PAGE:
News & Commentary

April 18, 2023

Iman Masmoudi

Iman Masmoudi is a student at Harvard Law School.

The Iowa Senate passes a child labor law allowing more minors to work; the White House announces a sweeping executive order to improve child and family care resources; and the WGA authorizes a writers’ strike.

This morning, the Iowa Senate passed a law allowing younger children, 14 – 17 years old, to work night shifts, on assembly lines, and to serve alcohol. This bill was heavily lobbied for by the restaurant industry and now moves to the Iowa House for consideration. This comes on the heels of an overall rise in child labor law violations, as the Washington Post reports today, with several other states making efforts or already succeeding in rolling back child labor laws. The permissive expansions of child labor go beyond the restaurant industry to construction sites, assembly lines, slaughter houses, or other potentially dangerous workplaces. The push is motivated both by socially conservative views about young kids potentially wasting time hanging out with friends and by various industries seeking low-wage workers in a difficult labor market for employers.

The White House announced today a new effort by President Biden to improve access to child and family care through an Executive Order that will include “more than 50 directives to nearly every cabinet-level agency.” The announcement focuses on the twin problems of unaffordable child care and unsustainable care work itself. The effort intends to make child care and longterm care more affordable for families by identifying new sources of funding and lowering the cost of government programs; improve access to home-based care for veterans; increase wages for early child care professionals through the Head Start program and others; improve working conditions and funding for care workers paid by Medicaid; support family caregivers by expanding the standard of dementia care and access to mental health support; protect domestic workers’ through a sample DOL agreement guaranteeing the right to join a union; and facilitate the construction of daycares and preschools for the Tribes through HHS.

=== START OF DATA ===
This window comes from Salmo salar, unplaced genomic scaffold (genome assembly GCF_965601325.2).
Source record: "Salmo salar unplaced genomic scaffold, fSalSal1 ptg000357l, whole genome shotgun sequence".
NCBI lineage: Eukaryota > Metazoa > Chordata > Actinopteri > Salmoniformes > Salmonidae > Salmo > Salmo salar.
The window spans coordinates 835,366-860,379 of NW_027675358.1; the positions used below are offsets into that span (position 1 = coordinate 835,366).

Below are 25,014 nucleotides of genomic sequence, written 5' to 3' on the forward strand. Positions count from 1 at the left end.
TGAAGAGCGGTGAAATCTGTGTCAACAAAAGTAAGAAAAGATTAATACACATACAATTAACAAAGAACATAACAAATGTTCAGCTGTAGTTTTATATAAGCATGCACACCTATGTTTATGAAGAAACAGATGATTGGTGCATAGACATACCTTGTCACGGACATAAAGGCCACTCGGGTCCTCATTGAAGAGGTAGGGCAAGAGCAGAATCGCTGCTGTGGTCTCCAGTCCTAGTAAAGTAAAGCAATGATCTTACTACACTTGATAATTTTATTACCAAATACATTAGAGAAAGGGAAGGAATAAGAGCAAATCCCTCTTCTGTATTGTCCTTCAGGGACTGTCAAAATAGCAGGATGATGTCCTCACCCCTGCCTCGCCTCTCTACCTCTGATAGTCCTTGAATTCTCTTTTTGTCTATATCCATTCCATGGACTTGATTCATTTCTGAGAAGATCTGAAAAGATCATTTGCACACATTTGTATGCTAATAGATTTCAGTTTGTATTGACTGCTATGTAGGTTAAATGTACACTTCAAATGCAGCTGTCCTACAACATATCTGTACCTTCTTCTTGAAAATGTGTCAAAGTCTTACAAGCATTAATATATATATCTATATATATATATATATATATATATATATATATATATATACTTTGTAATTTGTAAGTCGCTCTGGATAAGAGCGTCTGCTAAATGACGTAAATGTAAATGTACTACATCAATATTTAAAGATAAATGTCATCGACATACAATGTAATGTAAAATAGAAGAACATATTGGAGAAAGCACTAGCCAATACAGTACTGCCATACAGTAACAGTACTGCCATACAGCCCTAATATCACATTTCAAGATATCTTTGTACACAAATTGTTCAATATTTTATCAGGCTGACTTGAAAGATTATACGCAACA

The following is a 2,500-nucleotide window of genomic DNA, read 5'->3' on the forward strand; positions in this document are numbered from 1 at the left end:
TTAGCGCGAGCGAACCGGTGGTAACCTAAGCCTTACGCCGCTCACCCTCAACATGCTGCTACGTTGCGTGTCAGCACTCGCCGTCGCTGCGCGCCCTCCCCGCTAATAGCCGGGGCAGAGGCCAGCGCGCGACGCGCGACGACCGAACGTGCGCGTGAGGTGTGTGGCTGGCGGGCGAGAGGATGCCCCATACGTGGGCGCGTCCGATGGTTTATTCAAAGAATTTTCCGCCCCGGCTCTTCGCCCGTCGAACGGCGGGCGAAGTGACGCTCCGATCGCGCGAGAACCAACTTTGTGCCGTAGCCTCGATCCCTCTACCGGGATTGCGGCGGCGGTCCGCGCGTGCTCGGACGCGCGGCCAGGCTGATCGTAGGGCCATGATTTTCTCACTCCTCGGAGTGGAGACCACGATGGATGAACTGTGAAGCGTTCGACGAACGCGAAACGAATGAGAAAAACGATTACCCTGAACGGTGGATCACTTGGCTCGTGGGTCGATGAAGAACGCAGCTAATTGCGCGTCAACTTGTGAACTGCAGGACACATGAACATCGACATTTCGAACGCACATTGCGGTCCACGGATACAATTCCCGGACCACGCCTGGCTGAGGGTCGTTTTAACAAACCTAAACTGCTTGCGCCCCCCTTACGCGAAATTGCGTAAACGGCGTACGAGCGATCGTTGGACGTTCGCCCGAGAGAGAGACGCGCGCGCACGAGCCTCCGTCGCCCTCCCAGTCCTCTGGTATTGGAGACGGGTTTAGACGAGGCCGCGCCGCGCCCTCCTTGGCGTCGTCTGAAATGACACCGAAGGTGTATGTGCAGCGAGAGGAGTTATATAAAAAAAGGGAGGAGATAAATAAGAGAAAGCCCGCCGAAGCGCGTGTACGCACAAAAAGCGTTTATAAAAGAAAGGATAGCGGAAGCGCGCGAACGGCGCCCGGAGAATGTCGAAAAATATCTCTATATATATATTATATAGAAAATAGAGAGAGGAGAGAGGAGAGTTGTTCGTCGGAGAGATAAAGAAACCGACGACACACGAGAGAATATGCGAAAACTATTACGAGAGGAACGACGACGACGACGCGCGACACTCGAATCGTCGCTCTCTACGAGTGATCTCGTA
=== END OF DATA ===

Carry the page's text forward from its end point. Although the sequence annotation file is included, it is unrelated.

Finally, in an update to Elyse’s news yesterday, the Writers’ Guild of America voted overwhelmingly yesterday to authorize a strike after ten years of declining wages and exploitative contracts. Turnout was almost 80% and the strike was passed with almost 98% support.

Daily News & Commentary

Start your day with our roundup of the latest labor developments. See all

Enjoy OnLabor’s fresh takes on the day’s labor news, right in your inbox.